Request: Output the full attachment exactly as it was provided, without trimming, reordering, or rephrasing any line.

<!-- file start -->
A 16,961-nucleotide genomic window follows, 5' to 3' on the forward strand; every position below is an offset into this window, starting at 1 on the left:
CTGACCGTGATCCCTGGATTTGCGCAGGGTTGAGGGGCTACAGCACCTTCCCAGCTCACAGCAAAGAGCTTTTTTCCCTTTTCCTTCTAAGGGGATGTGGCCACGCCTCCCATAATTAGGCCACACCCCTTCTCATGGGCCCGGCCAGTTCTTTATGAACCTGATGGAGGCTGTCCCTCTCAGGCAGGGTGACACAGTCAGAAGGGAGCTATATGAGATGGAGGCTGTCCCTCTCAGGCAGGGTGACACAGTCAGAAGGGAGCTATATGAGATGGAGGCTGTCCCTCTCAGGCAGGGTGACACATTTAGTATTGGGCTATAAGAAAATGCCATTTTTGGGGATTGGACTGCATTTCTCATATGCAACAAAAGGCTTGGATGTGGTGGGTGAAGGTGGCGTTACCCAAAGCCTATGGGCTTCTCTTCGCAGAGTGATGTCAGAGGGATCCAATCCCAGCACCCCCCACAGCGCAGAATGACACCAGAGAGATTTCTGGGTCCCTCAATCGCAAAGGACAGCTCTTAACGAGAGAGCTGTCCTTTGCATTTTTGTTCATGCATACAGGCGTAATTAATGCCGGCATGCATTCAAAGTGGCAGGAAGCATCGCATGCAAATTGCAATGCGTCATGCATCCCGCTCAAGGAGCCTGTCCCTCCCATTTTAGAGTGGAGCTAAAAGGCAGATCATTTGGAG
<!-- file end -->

A 16,961-nucleotide genomic window follows, 5' to 3' on the forward strand; every position below is an offset into this window, starting at 1 on the left:
CTGACCGTGATCCCTGGATTTGCGCAGGGTTGAGGGGCTACAGCACCTTCCCAGCTCACAGCAAAGAGCTTTTTTCCCTTTTCCTTCTAAGGGGATGTGGCCACGCCTCCCATAATTAGGCCACACCCCTTCTCATGGGCCCGGCCAGTTCTTTATGAACCTGATGGAGGCTGTCCCTCTCAGGCAGGGTGACACAGTCAGAAGGGAGCTATATGAGATGGAGGCTGTCCCTCTCAGGCAGGGTGACACAGTCAGAAGGGAGCTATATGAGATGGAGGCTGTCCCTCTCAGGCAGGGTGACACATTTAGTATTGGGCTATAAGAAAATGCCATTTTTGGGGATTGGACTGCATTTCTCATATGCAACAAAAGGCTTGGATGTGGTGGGTGAAGGTGGCGTTACCCAAAGCCTATGGGCTTCTCTTCGCAGAGTGATGTCAGAGGGATCCAATCCCAGCACCCCCCACAGCGCAGAATGACACCAGAGAGATTTCTGGGTCCCTCAATCGCAAAGGACAGCTCTTAACGAGAGAGCTGTCCTTTGCATTTTTGTTCATGCATACAGGCGTAATTAATGCCGGCATGCATTCAAAGTGGCAGGAAGCATCGCATGCAAATTGCAATGCGTCATGCATCCCGCTCAAGGAGCCTGTCCCTCCCATTTTAGAGTGGAGCTAAAAGGCAGATCATTTGGAG